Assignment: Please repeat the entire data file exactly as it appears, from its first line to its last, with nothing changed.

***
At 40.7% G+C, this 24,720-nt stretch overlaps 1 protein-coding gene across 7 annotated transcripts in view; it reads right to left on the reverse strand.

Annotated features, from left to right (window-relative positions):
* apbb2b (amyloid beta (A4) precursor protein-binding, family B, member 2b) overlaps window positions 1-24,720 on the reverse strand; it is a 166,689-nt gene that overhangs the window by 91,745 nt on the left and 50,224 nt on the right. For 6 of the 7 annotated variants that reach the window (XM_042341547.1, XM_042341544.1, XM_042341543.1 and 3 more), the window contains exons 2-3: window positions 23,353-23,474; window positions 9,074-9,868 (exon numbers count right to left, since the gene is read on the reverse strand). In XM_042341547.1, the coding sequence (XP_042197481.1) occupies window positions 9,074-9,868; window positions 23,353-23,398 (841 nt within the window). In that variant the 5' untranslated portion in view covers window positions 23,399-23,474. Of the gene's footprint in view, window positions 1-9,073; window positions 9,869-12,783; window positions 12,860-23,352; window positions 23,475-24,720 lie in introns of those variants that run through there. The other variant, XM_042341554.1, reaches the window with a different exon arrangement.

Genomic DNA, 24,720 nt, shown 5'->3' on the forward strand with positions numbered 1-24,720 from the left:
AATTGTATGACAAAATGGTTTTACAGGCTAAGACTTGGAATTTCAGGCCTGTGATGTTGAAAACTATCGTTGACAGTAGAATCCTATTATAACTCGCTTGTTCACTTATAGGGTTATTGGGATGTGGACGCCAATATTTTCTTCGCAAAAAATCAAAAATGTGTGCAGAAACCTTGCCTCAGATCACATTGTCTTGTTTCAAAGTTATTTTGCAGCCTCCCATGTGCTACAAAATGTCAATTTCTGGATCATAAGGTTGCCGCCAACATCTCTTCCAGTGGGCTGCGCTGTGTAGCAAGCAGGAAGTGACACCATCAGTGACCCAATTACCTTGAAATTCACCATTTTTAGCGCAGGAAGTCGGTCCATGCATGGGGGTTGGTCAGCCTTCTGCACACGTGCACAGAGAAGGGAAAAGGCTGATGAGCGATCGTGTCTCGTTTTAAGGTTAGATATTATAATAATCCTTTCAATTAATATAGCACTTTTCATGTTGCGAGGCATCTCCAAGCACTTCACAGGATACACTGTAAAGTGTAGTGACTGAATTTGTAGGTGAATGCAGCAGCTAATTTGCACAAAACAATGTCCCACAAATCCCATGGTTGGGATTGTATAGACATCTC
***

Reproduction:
At 40.7% G+C, this 24,720-nt stretch overlaps 1 protein-coding gene across 7 annotated transcripts in view; it reads right to left on the reverse strand.

Annotated features, from left to right (window-relative positions):
* apbb2b (amyloid beta (A4) precursor protein-binding, family B, member 2b) overlaps window positions 1-24,720 on the reverse strand; it is a 166,689-nt gene that overhangs the window by 91,745 nt on the left and 50,224 nt on the right. For 6 of the 7 annotated variants that reach the window (XM_042341547.1, XM_042341544.1, XM_042341543.1 and 3 more), the window contains exons 2-3: window positions 23,353-23,474; window positions 9,074-9,868 (exon numbers count right to left, since the gene is read on the reverse strand). In XM_042341547.1, the coding sequence (XP_042197481.1) occupies window positions 9,074-9,868; window positions 23,353-23,398 (841 nt within the window). In that variant the 5' untranslated portion in view covers window positions 23,399-23,474. Of the gene's footprint in view, window positions 1-9,073; window positions 9,869-12,783; window positions 12,860-23,352; window positions 23,475-24,720 lie in introns of those variants that run through there. The other variant, XM_042341554.1, reaches the window with a different exon arrangement.

Genomic DNA, 24,720 nt, shown 5'->3' on the forward strand with positions numbered 1-24,720 from the left:
AATTGTATGACAAAATGGTTTTACAGGCTAAGACTTGGAATTTCAGGCCTGTGATGTTGAAAACTATCGTTGACAGTAGAATCCTATTATAACTCGCTTGTTCACTTATAGGGTTATTGGGATGTGGACGCCAATATTTTCTTCGCAAAAAATCAAAAATGTGTGCAGAAACCTTGCCTCAGATCACATTGTCTTGTTTCAAAGTTATTTTGCAGCCTCCCATGTGCTACAAAATGTCAATTTCTGGATCATAAGGTTGCCGCCAACATCTCTTCCAGTGGGCTGCGCTGTGTAGCAAGCAGGAAGTGACACCATCAGTGACCCAATTACCTTGAAATTCACCATTTTTAGCGCAGGAAGTCGGTCCATGCATGGGGGTTGGTCAGCCTTCTGCACACGTGCACAGAGAAGGGAAAAGGCTGATGAGCGATCGTGTCTCGTTTTAAGGTTAGATATTATAATAATCCTTTCAATTAATATAGCACTTTTCATGTTGCGAGGCATCTCCAAGCACTTCACAGGATACACTGTAAAGTGTAGTGACTGAATTTGTAGGTGAATGCAGCAGCTAATTTGCACAAAACAATGTCCCACAAATCCCATGGTTGGGATTGTATAGACATCTC